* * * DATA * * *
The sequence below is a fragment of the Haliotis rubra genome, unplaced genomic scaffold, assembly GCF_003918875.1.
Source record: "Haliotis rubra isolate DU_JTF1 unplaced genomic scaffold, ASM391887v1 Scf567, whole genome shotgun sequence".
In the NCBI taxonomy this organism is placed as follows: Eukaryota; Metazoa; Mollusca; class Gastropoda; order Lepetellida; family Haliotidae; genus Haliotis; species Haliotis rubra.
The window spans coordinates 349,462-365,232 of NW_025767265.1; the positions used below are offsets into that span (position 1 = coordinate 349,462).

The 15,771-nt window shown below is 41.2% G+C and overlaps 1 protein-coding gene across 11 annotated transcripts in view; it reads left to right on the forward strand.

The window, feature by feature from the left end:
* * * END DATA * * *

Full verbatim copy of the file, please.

The sequence below is a fragment of the Haliotis rubra genome, unplaced genomic scaffold, assembly GCF_003918875.1.
Source record: "Haliotis rubra isolate DU_JTF1 unplaced genomic scaffold, ASM391887v1 Scf567, whole genome shotgun sequence".
In the NCBI taxonomy this organism is placed as follows: Eukaryota; Metazoa; Mollusca; class Gastropoda; order Lepetellida; family Haliotidae; genus Haliotis; species Haliotis rubra.
The window spans coordinates 349,462-365,232 of NW_025767265.1; the positions used below are offsets into that span (position 1 = coordinate 349,462).

The 15,771-nt window shown below is 41.2% G+C and overlaps 1 protein-coding gene across 11 annotated transcripts in view; it reads left to right on the forward strand.

The window, feature by feature from the left end: